There is no exact etymology of the word Camargue, subject to many hypotheses. This word could come from a Celto-Ligurian (Provençal) Ca-mar dialect meaning “field covered with water”. Another possibility, based on archival documents, would give it a Latin origin, which would correspond to the domain of Senator Camars, a great landowner whose family dominated the city of Arles in the first century.


The Camargue is a 150,000 ha swampy area formed by the Rhone Delta and the Mediterranean Sea. It is the second largest delta of the Mediterranean and, like all deltas, forms a triangle whose ends are Le Grau du Roi, Arles and Fos sur Mer.

The Camargue is divided into 3 parts:

  • The little Camargue, west of the little Rhône
  • The island of Camargue (or large Camargue), between the two arms of the Rhône
  • Le Plan Bourg, east of the Grand Rhône

Under the influence of the fresh water of the Rhône and the salt water of the Mediterranean Sea, the sun and the wind, the Camargue has formed two distinct landscape zones. To the north, the Camargue fluvio-lacustre consists mainly of freshwater marshes that have enabled the development of agriculture, while to the south, the Camargue laguno-marine, under the influence of salt, has fostered the birth of its own unique ecosystem adapted to the salinity of its marshes and saltwater bodies. In the centre, the Vaccarès Pond covers nearly 6,300 ha and ensures the transition between these two worlds. The diversity of its fauna and flora, both wild and attractive, makes the Camargue one of the largest wetland reserves in Europe. Various protection measures have multiplied to promote the protection of this exceptional natural heritage. In 1928 the botanical and zoological reserve was created and in 1970 the pond of Vaccarès and its surroundings are classified as Regional Natural Park of Camargue. Many other sites such as the Scamandre reserve or the Espiguette plain are also protected by various statutes.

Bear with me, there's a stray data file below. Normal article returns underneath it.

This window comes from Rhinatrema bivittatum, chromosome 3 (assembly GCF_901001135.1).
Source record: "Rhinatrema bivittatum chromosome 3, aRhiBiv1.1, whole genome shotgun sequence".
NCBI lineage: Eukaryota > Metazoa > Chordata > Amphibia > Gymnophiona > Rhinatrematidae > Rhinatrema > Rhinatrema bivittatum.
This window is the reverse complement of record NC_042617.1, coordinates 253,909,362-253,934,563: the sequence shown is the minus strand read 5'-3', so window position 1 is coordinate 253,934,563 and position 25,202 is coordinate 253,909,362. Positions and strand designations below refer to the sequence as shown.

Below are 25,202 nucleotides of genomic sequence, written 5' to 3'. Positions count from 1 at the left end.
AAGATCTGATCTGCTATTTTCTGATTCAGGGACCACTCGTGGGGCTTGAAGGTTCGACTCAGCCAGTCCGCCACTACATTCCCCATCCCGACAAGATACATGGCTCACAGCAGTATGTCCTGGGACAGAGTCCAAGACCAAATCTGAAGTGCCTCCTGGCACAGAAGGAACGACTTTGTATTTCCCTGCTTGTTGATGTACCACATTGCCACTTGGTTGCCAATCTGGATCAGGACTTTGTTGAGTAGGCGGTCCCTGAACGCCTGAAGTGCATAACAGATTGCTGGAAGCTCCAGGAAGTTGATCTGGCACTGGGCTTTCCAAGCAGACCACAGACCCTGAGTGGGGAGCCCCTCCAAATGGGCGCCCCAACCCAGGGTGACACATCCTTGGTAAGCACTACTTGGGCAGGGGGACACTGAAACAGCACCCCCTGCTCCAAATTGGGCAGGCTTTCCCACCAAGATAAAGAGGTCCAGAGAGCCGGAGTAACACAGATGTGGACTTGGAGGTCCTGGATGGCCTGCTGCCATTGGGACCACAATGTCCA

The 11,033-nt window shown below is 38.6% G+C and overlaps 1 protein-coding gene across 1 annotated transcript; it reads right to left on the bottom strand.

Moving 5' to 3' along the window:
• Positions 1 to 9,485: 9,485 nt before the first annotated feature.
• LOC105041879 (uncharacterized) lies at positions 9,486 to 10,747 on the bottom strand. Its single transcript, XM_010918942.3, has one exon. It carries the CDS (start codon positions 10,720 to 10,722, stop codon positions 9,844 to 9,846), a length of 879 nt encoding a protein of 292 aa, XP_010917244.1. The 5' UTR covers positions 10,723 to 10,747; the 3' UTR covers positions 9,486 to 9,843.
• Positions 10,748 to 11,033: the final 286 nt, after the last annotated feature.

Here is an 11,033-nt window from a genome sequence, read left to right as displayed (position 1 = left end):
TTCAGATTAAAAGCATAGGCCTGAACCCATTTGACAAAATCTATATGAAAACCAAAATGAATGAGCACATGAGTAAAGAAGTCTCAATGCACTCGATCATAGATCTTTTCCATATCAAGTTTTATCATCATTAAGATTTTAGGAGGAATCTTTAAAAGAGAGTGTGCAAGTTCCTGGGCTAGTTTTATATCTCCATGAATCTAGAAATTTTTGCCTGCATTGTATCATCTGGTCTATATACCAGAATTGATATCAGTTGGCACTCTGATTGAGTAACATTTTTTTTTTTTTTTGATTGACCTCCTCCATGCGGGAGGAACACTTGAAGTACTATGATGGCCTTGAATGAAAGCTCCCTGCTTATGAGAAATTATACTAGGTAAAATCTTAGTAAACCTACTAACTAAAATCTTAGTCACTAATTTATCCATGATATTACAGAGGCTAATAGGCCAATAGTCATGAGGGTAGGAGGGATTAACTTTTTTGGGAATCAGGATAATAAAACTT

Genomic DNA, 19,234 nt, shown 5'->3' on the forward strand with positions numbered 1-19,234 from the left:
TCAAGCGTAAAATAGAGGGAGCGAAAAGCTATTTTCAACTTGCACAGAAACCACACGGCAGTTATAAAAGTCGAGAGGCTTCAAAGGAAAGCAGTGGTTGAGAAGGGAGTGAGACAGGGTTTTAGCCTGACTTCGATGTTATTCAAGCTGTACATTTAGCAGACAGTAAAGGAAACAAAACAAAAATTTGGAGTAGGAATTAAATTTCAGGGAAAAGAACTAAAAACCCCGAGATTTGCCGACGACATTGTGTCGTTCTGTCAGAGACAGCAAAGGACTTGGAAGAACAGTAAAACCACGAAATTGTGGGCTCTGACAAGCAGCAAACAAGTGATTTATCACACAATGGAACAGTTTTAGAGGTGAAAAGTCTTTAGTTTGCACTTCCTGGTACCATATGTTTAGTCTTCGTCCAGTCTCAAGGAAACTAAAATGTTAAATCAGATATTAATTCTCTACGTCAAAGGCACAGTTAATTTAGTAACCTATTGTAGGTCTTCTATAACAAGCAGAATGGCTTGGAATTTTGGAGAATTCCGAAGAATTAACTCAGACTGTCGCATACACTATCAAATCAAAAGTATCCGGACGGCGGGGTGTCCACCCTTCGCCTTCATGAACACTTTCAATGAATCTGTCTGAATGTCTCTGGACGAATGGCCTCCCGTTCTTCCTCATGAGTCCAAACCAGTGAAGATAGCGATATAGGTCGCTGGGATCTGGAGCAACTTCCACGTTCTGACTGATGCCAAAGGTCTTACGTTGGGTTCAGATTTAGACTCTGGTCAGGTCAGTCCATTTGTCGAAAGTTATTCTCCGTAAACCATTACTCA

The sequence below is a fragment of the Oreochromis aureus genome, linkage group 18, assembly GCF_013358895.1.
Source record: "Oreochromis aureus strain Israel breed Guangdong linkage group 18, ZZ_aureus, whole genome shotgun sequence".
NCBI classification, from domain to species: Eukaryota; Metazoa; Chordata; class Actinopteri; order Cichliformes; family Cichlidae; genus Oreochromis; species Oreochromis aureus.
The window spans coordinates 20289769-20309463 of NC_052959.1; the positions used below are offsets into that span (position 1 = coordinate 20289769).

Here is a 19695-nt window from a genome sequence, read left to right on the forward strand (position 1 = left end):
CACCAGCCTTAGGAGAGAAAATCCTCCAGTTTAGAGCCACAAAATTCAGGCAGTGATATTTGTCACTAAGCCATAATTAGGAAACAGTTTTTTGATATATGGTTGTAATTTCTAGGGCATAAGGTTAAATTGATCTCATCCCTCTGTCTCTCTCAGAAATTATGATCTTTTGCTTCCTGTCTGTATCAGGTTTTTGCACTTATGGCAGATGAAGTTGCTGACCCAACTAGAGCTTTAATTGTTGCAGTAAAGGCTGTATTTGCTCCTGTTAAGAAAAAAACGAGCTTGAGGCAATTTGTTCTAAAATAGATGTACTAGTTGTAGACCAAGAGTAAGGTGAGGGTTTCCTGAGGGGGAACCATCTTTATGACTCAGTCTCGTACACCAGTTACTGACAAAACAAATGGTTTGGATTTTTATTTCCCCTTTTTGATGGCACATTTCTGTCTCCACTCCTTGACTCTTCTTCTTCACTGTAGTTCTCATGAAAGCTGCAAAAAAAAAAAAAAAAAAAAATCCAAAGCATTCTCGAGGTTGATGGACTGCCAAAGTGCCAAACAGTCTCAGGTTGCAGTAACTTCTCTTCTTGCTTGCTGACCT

History Antiquity

The first traces of man’s presence in the Camargue date back to antiquity. The Ligurians, indigenous people living on the shores of the Mediterranean, lived from fishing in the pond of Vaccarès. Then the Romans began the cultivation of the Rhone delta and settled the first salt marshes in the territory of Aigues-Mortes. Other peoples also settled in the Camargue like the Vikings, who spent the winter 859 in the Saintes-Maries-de-la-Mer, or the Saracens during the tenth century. However, very few traces of their passage remain. The Camargue from the Middle Ages During the Middle Ages the monks dried out the marshes and developed agriculture, the forests were also exploited to provide wood for the navy. In 1240 Louis IX dit Saint-Louis buys the monks the lands of Aigues-Mortes to make a fortified port and thus benefit from direct access to the Mediterranean Sea. He built the Carbonnière tower, a watchtower to protect the access to the city, and the Constance tower to shelter the garrison. His son and successor undertook to continue the work on the ramparts, which was not completed until 30 years later. From the seventeenth to the nineteenth century, the extension of salt pans and villages contributed to the advance of agriculture in the delta. During the 20th century, the intensification of rice growing and market gardening accentuated the industrialization and urbanization of the Camargue and consequently led to the regression of wetlands in the delta. From the 1970s, protective measures were put in place to prevent the loss of these fragile natural areas.

  • Taureaux de Camargue
  • Les taureaux à l'honneur
  • Un univers marin
  • On en parle beaucoup
  • La photo du Phare de l'Espiguette
  • Sur la plage de l'Espiguette
  • Pour tous les spectacles emblématiques de Camargue